I am not always using the guitar as a tool for composing, but most of the time I do. I get satisfying results quicker when using the guitar. It’s the instrument that I know the best. It’s true that some of the guitar sounds on black sea sound more like synth strings than guitar, on the other hand, there are some acoustic and even nylon string guitar parts that are easy to identify. I´ve been experimenting a lot with rooms (real rooms and artificial rooms) this time – Microphones play a much bigger role than ever before.
The album includes Guitars and Synthesizers. What were the criteria for deciding which instrument to use for a particular part? Or was this much more of an intuitive process?
It’s always an intuitive process. Once I have the basic recordings in the computer, I start playing around with them and then anything can happen. I´ve been using physical modeling synthesis a lot on this album. I tried to blend the “modeled” instruments with the real acoustic instruments. I was trying to do the same with the room ambience.
Just like previous efforts, “Black Sea” is marked by meticulous attention to detail and by a feeling of great fluency. How do you achieve this balance in practise?
That is difficult to say… I seem to have a strange sense for timing and rhythm.
“Black Sea” also features a new collaboration with Rosy Parlane. What is it, would you say, that makes your co-operation particularly inspiring?
I already worked with Rosy 10 years ago. We released a 2 track mini CD on a small Australian label (“Synastaesia”). The recording was based on a live concert we did in a small record shop in Melbourne. It’s the same thing again: “Glide” is also based on a live recording that I did with Rosy in Paris this year. I added Guitars , Bass and Strings in my studio later.
Another guest on “Black Sea” is Anthony Pateras. Was one of his Prepared Piano performances associated to “Chasms” the trigger for your collaboration? Practically speaking, how did the track with Pateras take shape?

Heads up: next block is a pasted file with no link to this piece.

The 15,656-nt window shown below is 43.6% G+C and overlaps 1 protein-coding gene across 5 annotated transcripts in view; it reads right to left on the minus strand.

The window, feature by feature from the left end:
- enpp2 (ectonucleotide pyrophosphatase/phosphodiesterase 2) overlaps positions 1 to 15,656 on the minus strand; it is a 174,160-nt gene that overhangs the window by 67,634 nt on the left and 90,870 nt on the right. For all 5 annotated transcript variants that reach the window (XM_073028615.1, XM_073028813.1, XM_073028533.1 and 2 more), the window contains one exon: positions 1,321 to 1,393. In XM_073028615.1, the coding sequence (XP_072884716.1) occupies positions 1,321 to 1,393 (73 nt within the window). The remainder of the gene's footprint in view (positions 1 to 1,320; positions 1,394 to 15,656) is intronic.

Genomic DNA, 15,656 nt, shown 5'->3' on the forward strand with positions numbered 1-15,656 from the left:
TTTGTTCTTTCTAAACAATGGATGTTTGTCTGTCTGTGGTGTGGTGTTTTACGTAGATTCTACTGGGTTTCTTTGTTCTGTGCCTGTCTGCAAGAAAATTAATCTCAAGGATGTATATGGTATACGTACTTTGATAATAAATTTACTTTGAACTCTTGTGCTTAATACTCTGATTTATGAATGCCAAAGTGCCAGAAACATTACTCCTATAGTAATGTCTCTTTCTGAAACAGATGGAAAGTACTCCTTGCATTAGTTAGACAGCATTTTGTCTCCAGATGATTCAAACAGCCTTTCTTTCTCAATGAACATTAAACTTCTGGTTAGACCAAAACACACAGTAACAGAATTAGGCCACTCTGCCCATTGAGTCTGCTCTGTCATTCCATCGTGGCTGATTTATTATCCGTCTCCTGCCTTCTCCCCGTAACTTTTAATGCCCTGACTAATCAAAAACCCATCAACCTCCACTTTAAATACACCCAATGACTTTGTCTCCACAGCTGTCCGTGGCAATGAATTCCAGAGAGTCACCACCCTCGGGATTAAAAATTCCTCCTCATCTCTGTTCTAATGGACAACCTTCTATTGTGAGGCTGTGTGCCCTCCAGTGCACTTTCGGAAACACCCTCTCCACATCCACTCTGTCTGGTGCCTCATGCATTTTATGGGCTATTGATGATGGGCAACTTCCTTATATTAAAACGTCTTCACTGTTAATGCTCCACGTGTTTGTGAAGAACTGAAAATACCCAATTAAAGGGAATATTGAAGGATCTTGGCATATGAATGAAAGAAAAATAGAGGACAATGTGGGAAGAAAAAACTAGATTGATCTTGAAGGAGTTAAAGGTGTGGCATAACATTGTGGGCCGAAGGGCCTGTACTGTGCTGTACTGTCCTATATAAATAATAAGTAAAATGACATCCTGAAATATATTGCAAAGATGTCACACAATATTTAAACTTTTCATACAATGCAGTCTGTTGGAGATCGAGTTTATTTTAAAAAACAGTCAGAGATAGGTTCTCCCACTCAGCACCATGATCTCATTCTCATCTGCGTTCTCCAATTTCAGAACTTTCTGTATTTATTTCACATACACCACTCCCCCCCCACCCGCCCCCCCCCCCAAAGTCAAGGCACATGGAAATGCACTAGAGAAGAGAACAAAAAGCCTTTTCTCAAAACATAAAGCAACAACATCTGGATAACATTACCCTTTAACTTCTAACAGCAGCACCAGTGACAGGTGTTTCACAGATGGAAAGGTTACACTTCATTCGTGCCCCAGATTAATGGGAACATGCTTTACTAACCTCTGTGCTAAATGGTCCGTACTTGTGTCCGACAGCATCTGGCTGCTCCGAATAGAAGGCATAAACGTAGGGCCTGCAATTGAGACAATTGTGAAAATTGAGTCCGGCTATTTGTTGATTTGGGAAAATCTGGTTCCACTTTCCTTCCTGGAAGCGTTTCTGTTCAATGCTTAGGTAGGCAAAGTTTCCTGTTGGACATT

Anthony was recording here at Amannstudios. he also did a small gig here at Amann’s “studio concert” series. I really liked what he did and asked him if he´d be interested in doing recordings together. A few month later we met again and did the recordings. This was back in 2004…
You’ve also used live improvising software lloopp for recording the album. How does it work and what makes it special?
Using this software is like playing an instrument. It’s much more flexible than any other live software that I have used.
Track titles to “Black Sea” once again contain colour references. In how far do synaesthetics play a role for you when composing?
I guess there is a tendency but not really a concept or a technique. Using color references seems to be a good way to describe music or “musical atmspheres”.
You’ve mentioned before that establishing a satisfying package of visuals and music is important to you. Was there therefore already some kind of contact between you and Jon Wozencroft during the recording stages of the album with regards to preparing the artwork for “Black Sea”?
Yes definitely. I think Jon starts collecting ideas as soon as he knows the title of an album. Before I do the final mix, I usually send him tracks and rough mixes, so he gets an idea. It is real team work.
Some of your recent releases have been Vinyl only and the Vinyl edition of “Black Sea” will preceed the CD. Do you foster a personal love for the format?
I do. Especially the 7″ format, but I am traveling a lot, so mp3 has to be the format of my choice…
What can you tell us about your plans of taking the album on the road?
We are slowly starting to to set up a tour. It will be Japan first, then Europe, then (hopefully) the states. We’re working on it.

By Tobias Fischer